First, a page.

Constitution (fraternity)

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Constitution of the Corps Onoldia (1798)

The constitution of a student union forms its ideal basis (constitution). Numerous original documents with the signatures of the founders still exist after 200 years, at that time it was often the only founding document.


Even with the old-style country teams, loose associations of students in the 18th century , there were constitutions which, however, still contained very few paragraphs and only regulated the most necessary formal questions of membership. This institution has also come down to us from the student orders , which in the second half of the 18th century with their tight organization eroded the old country teams. However, these documents were largely kept secret and are no longer available today.

The new time

With the change from the 18th century to the 19th century , a decisive change occurred. It was the time after the French Revolution, the phase of the Napoleonic occupation and the wars of liberation. At that time, associations were established that made completely new demands on themselves and their fellow students. Suddenly the universities, which had been very rough up until then, had strict rules on character and behavior. High ideals of honesty and binding friendship were established and put into writing in the spirit of idealism .

Just as the rulers were required to have written laws designed to curb the arbitrariness of the rulers as a result of the French Revolution, the students also began to put the ideals of their new connections on paper. The new Constitutions then also contained a great number of paragraphs which idealistically dealt with character requirements and mutual friendship. Of course, the improvement in morals did not happen overnight, but the fact that student associations wrote something like this on their flags was new.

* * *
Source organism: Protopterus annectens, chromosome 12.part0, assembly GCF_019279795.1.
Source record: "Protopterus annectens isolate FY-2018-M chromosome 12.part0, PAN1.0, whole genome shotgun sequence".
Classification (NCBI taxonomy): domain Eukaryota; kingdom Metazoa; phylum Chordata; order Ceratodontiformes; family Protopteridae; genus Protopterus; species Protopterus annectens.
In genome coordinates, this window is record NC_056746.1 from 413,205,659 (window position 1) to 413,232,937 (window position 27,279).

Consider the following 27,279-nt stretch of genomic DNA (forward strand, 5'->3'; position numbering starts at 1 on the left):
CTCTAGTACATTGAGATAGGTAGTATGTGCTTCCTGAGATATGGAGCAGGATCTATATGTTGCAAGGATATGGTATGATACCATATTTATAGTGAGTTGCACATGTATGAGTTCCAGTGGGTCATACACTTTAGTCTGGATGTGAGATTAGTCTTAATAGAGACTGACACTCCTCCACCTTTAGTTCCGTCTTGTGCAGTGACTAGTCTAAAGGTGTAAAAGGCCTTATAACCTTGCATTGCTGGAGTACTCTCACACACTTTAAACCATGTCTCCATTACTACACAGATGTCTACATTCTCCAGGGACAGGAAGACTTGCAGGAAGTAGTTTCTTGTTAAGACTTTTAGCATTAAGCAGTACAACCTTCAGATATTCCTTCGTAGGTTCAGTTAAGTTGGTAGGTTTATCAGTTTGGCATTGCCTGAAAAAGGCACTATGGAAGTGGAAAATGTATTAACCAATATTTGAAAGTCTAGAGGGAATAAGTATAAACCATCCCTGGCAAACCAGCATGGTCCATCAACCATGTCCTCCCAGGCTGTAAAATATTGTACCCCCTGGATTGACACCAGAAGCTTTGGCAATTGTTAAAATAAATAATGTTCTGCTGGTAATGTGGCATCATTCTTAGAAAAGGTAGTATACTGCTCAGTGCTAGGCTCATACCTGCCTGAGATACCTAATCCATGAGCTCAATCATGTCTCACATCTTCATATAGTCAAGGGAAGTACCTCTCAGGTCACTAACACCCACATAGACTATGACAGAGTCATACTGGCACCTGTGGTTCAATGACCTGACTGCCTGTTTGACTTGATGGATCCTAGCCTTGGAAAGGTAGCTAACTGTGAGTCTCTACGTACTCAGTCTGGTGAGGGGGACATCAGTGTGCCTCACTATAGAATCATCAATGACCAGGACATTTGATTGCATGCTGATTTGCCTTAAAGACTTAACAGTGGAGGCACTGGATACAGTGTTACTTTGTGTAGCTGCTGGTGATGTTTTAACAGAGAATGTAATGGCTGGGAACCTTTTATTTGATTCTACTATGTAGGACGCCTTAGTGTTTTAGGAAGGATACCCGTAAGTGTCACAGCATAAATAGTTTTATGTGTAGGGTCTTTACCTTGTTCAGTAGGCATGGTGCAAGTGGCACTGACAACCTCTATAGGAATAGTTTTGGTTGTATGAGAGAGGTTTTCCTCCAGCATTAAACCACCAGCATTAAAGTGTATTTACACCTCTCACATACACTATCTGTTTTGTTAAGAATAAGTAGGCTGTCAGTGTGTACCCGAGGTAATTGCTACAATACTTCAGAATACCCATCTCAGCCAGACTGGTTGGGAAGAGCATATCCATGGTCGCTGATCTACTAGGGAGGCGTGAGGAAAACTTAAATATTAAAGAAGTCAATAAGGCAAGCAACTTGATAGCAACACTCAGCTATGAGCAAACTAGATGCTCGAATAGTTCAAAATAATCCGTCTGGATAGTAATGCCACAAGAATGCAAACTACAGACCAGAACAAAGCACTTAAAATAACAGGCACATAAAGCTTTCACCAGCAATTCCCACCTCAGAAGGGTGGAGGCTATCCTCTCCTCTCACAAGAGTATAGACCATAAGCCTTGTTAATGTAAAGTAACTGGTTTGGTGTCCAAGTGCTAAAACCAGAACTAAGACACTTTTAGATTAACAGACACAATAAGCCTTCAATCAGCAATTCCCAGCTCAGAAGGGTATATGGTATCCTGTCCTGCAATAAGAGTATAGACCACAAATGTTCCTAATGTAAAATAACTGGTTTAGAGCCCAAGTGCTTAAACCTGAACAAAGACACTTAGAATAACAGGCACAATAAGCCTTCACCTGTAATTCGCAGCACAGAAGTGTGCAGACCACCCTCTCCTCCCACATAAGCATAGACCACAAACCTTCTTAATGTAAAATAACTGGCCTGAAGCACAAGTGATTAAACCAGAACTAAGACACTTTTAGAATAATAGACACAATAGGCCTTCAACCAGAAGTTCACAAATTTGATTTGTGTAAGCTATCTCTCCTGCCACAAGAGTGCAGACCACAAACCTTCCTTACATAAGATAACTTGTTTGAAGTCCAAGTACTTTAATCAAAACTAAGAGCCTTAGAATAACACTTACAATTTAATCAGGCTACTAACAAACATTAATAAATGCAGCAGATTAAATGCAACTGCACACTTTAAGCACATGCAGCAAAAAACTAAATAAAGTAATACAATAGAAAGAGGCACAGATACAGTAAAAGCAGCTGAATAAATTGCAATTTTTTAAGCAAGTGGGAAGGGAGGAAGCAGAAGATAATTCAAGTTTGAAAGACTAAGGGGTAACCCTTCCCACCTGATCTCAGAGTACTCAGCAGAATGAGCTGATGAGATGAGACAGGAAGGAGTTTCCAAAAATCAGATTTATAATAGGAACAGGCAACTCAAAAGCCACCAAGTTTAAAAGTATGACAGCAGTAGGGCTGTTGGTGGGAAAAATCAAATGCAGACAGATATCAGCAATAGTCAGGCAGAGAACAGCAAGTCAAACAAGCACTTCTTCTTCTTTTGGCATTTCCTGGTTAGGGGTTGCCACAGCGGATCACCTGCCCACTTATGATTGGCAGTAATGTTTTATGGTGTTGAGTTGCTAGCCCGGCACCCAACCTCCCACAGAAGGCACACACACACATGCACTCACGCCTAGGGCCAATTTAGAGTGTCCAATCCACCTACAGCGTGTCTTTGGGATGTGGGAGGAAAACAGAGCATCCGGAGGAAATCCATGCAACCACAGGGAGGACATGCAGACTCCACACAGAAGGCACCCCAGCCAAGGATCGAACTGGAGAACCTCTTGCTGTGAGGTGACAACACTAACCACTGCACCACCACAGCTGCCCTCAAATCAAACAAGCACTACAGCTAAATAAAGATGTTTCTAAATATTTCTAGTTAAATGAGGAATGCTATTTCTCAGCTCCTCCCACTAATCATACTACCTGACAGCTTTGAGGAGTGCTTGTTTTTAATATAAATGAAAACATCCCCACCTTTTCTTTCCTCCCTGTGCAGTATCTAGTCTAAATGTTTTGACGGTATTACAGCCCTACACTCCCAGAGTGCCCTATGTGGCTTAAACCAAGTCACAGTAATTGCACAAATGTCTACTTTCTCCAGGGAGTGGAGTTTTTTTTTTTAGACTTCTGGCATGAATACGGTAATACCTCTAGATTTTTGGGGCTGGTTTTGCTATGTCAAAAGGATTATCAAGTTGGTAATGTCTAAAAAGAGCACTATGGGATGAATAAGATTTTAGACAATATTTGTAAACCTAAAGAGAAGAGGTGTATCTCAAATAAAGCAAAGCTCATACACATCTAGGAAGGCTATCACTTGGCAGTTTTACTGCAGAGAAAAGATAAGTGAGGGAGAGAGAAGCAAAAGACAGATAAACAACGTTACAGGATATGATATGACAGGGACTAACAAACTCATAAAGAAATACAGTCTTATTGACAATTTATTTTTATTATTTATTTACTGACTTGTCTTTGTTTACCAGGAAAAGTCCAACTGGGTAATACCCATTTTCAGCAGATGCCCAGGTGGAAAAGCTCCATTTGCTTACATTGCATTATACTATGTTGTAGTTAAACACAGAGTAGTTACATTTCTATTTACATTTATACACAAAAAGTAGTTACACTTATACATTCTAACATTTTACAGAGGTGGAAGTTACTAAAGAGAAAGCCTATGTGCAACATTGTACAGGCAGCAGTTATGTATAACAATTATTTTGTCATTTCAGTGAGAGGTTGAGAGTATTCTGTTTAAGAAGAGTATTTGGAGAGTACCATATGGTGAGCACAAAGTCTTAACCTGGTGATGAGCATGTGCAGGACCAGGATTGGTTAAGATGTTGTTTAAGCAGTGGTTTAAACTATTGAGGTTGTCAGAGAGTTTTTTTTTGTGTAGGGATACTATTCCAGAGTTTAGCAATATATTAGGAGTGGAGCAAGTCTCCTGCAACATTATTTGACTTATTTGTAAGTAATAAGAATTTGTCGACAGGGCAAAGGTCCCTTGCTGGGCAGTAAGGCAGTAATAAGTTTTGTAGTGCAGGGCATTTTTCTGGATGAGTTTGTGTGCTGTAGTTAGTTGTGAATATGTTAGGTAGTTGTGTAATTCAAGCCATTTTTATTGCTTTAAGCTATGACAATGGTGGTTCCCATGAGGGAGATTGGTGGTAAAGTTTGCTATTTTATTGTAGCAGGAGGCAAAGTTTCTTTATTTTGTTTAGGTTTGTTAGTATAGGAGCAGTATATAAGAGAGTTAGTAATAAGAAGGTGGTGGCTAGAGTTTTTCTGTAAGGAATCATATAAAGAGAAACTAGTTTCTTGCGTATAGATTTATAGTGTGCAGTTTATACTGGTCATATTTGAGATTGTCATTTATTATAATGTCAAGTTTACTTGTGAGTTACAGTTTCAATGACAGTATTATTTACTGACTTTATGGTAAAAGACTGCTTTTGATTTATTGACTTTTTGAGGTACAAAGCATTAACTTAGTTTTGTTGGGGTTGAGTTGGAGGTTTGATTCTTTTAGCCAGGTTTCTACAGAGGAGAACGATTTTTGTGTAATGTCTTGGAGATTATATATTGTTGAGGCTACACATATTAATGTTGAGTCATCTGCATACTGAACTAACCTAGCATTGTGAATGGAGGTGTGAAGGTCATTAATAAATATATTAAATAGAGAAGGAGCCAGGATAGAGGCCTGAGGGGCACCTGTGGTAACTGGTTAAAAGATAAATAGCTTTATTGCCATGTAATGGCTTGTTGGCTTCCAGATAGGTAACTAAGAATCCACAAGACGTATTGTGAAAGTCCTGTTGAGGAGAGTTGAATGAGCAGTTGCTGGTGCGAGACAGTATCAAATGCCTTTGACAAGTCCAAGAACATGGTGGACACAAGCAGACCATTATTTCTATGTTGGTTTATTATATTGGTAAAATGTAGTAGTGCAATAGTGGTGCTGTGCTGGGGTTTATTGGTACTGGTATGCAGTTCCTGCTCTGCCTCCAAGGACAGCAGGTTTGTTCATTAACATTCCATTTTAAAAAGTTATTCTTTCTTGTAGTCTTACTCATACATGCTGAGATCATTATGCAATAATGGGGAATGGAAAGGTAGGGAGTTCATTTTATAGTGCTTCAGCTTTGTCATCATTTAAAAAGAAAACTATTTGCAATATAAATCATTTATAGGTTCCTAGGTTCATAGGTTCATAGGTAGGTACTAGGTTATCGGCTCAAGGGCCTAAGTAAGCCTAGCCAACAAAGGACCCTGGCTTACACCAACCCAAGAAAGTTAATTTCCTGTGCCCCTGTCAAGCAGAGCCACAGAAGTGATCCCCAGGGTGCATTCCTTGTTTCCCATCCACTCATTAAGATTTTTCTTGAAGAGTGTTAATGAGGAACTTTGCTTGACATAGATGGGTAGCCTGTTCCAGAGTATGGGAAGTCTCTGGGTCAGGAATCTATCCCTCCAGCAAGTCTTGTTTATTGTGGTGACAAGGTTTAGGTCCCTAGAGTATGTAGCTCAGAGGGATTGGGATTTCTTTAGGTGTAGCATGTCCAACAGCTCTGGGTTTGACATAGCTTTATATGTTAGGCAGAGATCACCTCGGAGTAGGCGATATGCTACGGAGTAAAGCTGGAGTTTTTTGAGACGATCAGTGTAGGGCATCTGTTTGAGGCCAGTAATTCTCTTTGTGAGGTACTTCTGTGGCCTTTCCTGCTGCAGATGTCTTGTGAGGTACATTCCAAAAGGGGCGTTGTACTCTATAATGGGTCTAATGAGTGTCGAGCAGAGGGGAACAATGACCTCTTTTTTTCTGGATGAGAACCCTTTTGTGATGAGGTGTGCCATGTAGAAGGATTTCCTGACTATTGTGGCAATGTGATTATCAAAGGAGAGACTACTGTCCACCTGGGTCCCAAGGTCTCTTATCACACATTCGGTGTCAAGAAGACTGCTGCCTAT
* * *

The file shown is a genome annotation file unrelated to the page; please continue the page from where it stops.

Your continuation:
The turning point in student history

This turning point represented the hour of birth of the corps that still exist today and marked a massive turning point in German student history. Because all previous types of student associations died out in a few years. And all of the connections that exist today are based on this development. The German student liaison system as we know it today emerged from the ideas that arose at that time and were laid down in the Constitutions.

Despite all the good intentions, these new connections were not welcomed by the authorities either, their existence had to be kept secret and so did the Constitutions and the SC comments , which regulated the relationship between the corps at a university location.

Some associations ( corps ) founded in the early 19th century still keep their old constitutions confidential and only read them to their young members when they are finally accepted as full members of the corps (when the fox becomes a corps boy, at the reception ). As a rule, however, the traditional historical constitutions of many corps are now published as source material by student historians and are accessible for research.


In connection with student associations, one speaks of reconstitution when a corporation that has been suspended due to an official ban or a lack of members is brought back to life following its tradition.


  • Ernst Meyer-Camberg (ed.): 21 of the oldest constitutions of the corps and their predecessors up to 1810 . Special edition, Einst und Jetzt , Part 1. 1981 (159 pages),
  • Rainer Assmann : Constitutions of the Corps and their forerunners 1810-1820 , Part 2.Special Issue Once and Now , 1983 (205 pages),
  • Rainer Assmann: Constitutions of the Corps III , part 3. Special issue, Einst and Jetzt 1988 (231 pages) with a complete directory for all three volumes

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